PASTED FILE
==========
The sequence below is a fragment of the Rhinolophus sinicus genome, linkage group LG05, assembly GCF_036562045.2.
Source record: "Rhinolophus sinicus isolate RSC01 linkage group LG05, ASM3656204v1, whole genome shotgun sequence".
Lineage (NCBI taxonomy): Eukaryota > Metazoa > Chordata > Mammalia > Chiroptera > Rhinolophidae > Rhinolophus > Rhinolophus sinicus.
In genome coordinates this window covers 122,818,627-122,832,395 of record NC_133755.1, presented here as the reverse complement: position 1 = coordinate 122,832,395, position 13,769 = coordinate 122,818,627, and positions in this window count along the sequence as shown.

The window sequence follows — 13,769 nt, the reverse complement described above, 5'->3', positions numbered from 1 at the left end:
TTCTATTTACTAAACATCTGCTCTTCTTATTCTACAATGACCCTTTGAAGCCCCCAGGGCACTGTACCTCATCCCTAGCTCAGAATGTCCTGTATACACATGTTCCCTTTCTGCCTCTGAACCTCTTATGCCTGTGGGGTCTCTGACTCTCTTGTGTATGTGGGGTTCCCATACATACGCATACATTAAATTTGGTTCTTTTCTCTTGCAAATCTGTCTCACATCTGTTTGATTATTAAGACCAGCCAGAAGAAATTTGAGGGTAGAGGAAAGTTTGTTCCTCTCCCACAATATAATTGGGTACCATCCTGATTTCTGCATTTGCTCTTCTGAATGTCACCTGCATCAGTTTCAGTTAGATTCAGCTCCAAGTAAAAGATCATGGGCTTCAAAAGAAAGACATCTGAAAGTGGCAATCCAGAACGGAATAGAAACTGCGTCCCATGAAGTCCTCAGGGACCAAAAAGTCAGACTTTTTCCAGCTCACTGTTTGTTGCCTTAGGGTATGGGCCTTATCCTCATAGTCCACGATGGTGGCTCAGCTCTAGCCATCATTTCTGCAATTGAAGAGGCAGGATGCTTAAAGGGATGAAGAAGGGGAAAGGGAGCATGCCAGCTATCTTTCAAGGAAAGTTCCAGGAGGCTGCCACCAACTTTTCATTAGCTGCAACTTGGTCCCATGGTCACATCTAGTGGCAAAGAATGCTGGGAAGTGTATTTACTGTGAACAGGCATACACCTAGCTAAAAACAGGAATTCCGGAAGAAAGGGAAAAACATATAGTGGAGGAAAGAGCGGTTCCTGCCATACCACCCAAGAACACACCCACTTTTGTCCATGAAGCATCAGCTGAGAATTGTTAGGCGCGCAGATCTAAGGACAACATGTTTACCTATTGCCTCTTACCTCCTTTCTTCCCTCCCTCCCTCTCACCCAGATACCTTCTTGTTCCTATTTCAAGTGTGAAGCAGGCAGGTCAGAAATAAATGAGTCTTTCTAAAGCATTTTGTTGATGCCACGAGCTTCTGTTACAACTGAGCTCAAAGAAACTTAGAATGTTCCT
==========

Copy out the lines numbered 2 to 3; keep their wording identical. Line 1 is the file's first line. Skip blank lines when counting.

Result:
Source record: "Rhinolophus sinicus isolate RSC01 linkage group LG05, ASM3656204v1, whole genome shotgun sequence".
Lineage (NCBI taxonomy): Eukaryota > Metazoa > Chordata > Mammalia > Chiroptera > Rhinolophidae > Rhinolophus > Rhinolophus sinicus.